California's High Desert is a great place for stargazing: the cities tend to be small and far apart, and there are plenty of places where a casual sky watcher can just pull over to the side of the road and look up at amazingly dark skies.
So for the High Desert, which we're defining here as the arid parts of Kern, San Bernardino, Inyo, and Mono counties, it would be easy to list all kinds of casual stops and turnouts. Instead, we've whittled this list down to the best of the best. Here are nine great places for watching those heavenly bodies, including one site that's the darkest we've ever mentioned.
Red Rock Canyon State Park, Kern County
We listed this spot in our Kern County night sky listicle as well, and for good reason: it's an easy jaunt from Southern California's crowded urban core, and it's easy to get a little ways off from the campground's gas lanterns and take in some reasonably dark sky. The park's day use area, across Route 14 from the campground, closes at sunset, but campsites (with nearby pit toilets and potable water) run $25 a night at this writing. Get here before the entire southern horizon fills up with wind turbine warning lights.
Afton Canyon, San Bernardino County
A secluded BLM campground near one of the few stretches of the Mojave River that has year-round water, Afton Canyon made our list of "Places You Need To See in the California Desert" a year ago. Turns out it's also a good place in the California desert from which to see faraway stars. On weekends this campsite about 40 miles from downtown Barstow (four of those miles on good dirt road) can get a little busy, as it's along the popular ORV route, the Mojave Road. But on school nights, you may well find yourself here alone, with just the stars and the bighorn sheep and the frequent freight trains to keep you company.
Amboy Crater, San Bernardino County
A great spot with almost no amenities whatsoever, this BLM scenic area off old Route 66 has a few things to recommend it nonetheless. It's got a parking lot where larger scopes can be set up securely -- though keep in mind the occasional ferocious winds. It's got a pit toilet. It's about equally difficult to get there from Barstow, Joshua Tree, and Needles. There's no camping here, so overnighters will have to either find dispersed sites on the BLM's eight frillion acres of surrounding land, or grab a room 80 miles west in Barstow. Some supplies and a hot meal are available halfway to Barstow in Ludlow, and extremely limited supplies might be had around the corner in Amboy.
Hole In The Wall, Mojave National Preserve, San Bernardino County
This is the Mojave National Preserve's most popular campground, which admittedly isn't much of a contest seeing as there's only one other campground in the 1.6 million-acre preserve (it also made our best desert winter camping list). Even with the presence of other campers and the light from a nearby visitor center, this part of the preserve gets pretty dark. The New York Mountains to the north cut out a lot of the light from Las Vegas, and smaller mountain ranges to the east likewise block light domes from the smaller cities along the Colorado river. It's no accident that the Mojave National Preserve Conservancy holds regular star parties in the adjacent Black Canyon group campground. Camping is $12 (though if you go to one of the Conservancy's star parties, there's no charge to camp in the group area) and water and pit toilets are available. As are coyotes, hiking trails, and some of the best wide-open country in the Mojave.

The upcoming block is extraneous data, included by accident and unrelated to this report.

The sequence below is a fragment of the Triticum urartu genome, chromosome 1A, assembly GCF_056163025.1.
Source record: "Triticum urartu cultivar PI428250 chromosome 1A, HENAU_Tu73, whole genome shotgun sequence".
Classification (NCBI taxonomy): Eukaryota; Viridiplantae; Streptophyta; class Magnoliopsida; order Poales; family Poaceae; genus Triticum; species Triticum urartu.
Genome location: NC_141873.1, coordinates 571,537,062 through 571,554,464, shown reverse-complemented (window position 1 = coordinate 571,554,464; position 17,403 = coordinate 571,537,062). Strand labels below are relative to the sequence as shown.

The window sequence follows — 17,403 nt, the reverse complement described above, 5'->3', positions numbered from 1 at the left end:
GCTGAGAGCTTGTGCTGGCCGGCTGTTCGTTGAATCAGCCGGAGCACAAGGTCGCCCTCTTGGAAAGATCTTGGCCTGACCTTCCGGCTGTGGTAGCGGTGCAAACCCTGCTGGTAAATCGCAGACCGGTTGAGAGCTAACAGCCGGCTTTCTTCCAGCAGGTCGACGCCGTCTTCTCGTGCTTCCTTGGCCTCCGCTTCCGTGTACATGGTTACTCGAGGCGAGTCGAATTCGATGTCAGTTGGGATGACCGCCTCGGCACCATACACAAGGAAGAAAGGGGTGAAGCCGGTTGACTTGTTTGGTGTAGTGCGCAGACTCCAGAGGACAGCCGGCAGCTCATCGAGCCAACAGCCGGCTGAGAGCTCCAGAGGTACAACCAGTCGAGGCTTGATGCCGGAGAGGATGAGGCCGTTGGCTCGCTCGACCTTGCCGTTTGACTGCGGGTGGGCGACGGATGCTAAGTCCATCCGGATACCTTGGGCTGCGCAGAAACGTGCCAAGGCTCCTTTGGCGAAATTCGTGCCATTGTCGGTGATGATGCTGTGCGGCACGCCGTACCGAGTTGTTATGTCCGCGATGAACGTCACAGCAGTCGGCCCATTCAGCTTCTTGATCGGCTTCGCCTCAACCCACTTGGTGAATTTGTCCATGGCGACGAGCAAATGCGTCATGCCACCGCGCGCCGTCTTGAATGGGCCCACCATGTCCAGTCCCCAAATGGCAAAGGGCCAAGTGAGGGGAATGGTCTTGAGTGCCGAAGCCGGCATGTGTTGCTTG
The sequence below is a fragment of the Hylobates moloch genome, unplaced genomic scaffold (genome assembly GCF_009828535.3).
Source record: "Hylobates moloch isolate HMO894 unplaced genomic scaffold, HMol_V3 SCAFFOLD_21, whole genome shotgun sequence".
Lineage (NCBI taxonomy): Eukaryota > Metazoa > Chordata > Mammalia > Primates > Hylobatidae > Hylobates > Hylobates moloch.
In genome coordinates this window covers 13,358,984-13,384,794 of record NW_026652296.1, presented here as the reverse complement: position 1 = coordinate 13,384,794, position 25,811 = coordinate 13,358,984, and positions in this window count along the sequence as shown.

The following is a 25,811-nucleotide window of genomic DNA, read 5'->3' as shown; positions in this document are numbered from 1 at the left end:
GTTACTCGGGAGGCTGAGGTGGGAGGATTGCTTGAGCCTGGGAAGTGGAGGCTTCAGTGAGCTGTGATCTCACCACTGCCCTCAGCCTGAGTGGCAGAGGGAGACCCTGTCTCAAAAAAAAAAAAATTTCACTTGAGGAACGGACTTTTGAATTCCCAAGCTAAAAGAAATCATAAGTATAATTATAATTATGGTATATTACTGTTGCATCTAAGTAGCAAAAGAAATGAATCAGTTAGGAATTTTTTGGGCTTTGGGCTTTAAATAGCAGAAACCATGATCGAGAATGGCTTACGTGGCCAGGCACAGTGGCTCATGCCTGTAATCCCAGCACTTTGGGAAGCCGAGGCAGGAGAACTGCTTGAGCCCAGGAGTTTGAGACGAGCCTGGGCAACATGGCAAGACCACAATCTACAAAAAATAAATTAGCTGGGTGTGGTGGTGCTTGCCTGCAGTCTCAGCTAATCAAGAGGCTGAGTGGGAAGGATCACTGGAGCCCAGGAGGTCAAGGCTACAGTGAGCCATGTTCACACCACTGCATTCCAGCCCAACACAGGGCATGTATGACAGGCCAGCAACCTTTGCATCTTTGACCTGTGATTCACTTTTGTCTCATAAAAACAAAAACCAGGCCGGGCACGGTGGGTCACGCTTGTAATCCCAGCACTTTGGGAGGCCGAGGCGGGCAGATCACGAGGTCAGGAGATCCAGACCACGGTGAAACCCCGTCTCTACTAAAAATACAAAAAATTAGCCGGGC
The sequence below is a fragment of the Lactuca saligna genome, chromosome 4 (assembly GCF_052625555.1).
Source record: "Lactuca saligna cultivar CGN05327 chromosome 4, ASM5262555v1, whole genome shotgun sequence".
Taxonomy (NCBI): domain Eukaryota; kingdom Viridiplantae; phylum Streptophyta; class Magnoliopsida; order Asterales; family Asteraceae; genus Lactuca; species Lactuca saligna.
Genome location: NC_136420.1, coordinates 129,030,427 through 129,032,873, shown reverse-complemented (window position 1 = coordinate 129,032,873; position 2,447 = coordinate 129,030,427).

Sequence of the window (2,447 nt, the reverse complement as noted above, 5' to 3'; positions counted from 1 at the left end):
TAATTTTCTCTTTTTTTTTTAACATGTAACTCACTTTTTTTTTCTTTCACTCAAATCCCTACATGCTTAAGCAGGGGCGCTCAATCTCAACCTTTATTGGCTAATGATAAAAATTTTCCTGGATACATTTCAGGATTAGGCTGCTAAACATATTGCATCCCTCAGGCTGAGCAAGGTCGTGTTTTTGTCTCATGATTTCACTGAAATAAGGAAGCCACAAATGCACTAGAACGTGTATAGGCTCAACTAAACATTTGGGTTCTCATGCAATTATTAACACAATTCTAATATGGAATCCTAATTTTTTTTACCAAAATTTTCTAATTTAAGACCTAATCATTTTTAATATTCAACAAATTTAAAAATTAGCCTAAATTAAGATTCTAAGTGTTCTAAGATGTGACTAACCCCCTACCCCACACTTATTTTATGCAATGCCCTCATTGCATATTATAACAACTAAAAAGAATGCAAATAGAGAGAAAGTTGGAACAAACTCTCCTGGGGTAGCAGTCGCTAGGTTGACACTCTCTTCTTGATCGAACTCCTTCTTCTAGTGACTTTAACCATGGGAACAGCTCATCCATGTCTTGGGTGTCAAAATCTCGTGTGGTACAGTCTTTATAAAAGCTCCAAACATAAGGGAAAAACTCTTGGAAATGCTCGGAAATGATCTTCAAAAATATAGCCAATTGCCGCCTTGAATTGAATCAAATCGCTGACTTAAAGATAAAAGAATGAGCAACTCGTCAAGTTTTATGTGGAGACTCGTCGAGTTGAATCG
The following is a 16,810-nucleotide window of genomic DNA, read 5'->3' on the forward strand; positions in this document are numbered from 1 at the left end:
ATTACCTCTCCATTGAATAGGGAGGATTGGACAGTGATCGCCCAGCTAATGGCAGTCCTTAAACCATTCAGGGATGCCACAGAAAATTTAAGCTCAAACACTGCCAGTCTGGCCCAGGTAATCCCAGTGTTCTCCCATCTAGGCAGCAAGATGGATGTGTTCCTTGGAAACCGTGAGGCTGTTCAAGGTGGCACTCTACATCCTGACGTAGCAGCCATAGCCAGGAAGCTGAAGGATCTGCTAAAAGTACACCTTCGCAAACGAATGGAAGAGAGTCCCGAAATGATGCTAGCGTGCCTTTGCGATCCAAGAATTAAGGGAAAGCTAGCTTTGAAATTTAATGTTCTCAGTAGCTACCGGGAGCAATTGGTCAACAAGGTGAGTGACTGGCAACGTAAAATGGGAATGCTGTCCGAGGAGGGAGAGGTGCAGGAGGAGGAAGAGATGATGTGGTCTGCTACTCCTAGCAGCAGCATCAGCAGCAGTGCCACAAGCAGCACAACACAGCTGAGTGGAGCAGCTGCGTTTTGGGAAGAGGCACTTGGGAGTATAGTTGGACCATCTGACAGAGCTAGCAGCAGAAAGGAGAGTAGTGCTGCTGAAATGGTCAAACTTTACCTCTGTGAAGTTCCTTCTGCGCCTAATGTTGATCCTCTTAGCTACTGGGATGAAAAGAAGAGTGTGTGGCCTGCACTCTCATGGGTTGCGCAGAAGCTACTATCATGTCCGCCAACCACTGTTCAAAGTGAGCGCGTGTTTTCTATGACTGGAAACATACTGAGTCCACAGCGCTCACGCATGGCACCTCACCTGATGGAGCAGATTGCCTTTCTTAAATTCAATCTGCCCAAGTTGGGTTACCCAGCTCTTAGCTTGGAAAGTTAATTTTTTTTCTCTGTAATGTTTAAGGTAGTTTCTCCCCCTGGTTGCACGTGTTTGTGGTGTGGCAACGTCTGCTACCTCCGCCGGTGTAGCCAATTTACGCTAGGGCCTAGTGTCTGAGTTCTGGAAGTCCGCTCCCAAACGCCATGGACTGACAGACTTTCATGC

Grandview Campground, Inyo County
It's not easy to find a higher spot in the high desert than this favorite among Southern California astronomers, at 8,500 feet in the pinyon juniper forested slopes of the White Mountains, well into the Inyo National Forest. Just 20 miles of paved road from the thriving metropolis of Big Pine gets you out of much of the pesky atmosphere and away from the night lighting in the Owens Valley. Because it's so popular with the stargazing set, the Forest Service asks campers to keep their ambient lighting to a minimum. The result? A nearly unimpeded view of the night sky, with the High Sierra's peaks lest then 20 miles across the valley below. The Forest Service asks for a $5 donation per night of camping. (We've paid five times that much for less-inspiring places to sleep.) Sites are first come, first served, and keep in mind two very important details: 1) you'll have to bring water, because the campground doesn't have any, and 2) this spot is at 8,500 feet and well to the north of much of the desert, so count on winter storms closing it.